ABSTRACT: Foundational work in rule-based phonology (Chomsky and Halle 1968, Anderson 1969, Johnson 1972, Howard 1972, Lightner 1972, Kenstowicz and Kisseberth 1979) brought about a debate over whether rules should be assumed to apply in a simultaneous manner, an iterative manner, or both. The shift to constraint-based formalisms like Optimality Theory (Prince and Smolensky 1993, 2004), which are inherently iterative, lead to a stronger hypothesis that noniterativity should have no role in phonology at all (e.g., Kaplan 2008). In this talk I address this debate from a computational perspective, by first recasting the simultaneous/iterative distinction as one of input- versus output-based computation. More specifically, in earlier work (Chandlee 2014) I proposed the input strictly local (ISL) functions and output strictly local (OSL) functions as implementations of simultaneous and iterative rule application, respectively. Subsequent investigation, however, has revealed that that correspondence is not as straightforward as it seems: an apparently simultaneous phonological map may still be OSL, while other maps may be necessarily ISL for formal reasons that have nothing to do with iterativity. The conclusion then is that there is a role for input-based computation in a theory of phonology, but that role is not entirely tied to noniterativity. With an increasing number of phenomena being analyzed as ISL (e.g., Oakden and Chandlee 2020, Dolatian and Rawski 2020), this talk clarifies what’s at stake for such classifications in the bigger picture of the (computational) nature of phonology.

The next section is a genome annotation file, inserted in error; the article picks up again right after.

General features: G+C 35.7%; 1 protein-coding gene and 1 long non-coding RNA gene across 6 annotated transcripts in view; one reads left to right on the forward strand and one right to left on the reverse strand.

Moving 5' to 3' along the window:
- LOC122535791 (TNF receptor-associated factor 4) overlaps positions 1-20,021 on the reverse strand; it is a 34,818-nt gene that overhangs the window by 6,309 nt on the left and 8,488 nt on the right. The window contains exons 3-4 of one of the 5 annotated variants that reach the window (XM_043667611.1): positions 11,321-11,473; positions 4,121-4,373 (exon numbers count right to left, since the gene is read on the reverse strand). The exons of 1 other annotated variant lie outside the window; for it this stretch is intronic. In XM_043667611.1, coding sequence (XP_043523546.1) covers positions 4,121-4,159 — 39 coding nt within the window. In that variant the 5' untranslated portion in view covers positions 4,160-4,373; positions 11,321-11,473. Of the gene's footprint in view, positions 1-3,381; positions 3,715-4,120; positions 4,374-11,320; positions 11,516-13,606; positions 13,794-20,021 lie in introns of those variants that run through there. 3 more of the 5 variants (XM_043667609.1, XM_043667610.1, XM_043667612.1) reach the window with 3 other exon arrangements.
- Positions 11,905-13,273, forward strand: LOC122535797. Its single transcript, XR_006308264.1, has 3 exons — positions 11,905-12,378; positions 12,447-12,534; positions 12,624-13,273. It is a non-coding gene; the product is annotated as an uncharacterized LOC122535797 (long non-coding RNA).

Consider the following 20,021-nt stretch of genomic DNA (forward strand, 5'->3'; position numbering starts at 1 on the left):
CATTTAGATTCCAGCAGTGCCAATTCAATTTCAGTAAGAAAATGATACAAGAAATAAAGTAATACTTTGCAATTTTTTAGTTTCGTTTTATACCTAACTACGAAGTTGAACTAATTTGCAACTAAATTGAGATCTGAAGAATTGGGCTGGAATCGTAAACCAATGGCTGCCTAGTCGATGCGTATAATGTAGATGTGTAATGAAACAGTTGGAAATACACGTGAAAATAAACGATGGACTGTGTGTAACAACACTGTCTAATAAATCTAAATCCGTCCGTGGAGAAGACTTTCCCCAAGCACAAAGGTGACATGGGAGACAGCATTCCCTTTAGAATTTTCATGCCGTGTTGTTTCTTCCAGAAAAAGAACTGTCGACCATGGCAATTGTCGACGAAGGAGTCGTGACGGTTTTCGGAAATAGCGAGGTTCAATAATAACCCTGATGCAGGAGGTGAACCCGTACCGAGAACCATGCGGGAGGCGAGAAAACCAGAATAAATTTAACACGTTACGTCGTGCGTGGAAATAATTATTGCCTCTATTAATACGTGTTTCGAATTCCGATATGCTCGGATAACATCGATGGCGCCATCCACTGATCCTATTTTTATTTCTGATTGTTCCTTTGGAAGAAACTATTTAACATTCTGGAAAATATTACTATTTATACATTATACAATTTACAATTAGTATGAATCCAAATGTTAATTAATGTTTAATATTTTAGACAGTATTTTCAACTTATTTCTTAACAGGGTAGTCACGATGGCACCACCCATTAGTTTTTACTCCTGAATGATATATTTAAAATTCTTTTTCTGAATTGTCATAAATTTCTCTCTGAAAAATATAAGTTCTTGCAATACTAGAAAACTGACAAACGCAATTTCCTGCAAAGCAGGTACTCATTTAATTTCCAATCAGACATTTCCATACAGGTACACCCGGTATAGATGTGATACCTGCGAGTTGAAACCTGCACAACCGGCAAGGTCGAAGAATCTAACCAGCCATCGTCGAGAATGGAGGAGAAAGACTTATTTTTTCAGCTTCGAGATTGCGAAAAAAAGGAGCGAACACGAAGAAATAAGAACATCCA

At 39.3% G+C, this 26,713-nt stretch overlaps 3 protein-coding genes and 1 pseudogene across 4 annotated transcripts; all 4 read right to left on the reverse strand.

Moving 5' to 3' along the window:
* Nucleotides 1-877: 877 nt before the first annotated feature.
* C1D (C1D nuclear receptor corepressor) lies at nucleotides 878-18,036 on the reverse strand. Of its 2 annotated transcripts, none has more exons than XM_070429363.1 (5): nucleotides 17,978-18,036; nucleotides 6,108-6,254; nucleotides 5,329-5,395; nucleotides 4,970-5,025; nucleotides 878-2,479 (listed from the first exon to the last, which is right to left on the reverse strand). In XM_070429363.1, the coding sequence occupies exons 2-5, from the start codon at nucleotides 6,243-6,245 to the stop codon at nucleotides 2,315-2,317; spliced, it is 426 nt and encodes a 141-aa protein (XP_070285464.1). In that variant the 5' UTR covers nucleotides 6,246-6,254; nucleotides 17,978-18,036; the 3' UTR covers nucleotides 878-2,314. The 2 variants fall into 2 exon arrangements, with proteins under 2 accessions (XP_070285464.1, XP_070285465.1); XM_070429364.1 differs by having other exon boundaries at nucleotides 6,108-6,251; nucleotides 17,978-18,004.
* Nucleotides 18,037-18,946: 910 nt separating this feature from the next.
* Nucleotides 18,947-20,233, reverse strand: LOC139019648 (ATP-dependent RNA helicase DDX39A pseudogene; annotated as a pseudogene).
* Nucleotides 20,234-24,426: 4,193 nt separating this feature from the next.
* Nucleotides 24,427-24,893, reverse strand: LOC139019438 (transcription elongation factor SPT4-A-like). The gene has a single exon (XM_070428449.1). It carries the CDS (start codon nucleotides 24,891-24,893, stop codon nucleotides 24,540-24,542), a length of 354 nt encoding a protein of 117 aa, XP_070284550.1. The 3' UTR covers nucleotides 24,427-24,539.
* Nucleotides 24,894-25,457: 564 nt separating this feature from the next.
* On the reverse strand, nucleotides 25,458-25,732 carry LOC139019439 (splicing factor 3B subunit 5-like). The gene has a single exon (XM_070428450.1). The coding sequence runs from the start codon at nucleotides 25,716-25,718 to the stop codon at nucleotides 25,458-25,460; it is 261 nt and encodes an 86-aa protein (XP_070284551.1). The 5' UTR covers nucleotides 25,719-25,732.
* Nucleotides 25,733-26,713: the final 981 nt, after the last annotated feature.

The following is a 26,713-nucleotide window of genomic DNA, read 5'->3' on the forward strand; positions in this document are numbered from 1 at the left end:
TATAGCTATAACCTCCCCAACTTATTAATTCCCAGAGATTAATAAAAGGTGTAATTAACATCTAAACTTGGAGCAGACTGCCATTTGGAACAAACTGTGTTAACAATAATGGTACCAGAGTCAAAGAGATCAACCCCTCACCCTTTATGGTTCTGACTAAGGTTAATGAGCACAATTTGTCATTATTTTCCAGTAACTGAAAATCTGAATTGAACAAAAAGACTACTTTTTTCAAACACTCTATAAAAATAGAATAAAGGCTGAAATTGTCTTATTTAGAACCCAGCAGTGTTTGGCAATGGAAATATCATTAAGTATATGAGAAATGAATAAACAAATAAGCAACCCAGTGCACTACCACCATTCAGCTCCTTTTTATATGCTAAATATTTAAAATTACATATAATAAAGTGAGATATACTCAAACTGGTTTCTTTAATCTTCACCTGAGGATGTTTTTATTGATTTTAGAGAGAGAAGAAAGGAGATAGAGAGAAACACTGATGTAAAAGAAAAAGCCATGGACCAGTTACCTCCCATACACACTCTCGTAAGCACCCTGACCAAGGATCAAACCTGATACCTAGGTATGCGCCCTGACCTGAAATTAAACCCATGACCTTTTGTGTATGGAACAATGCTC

Dr. Jane Chandlee is an assistant professor of linguistics at Haverford College.

The Zoom link will not be posted online. If you wish to receive colloquium announcements, please subscribe here.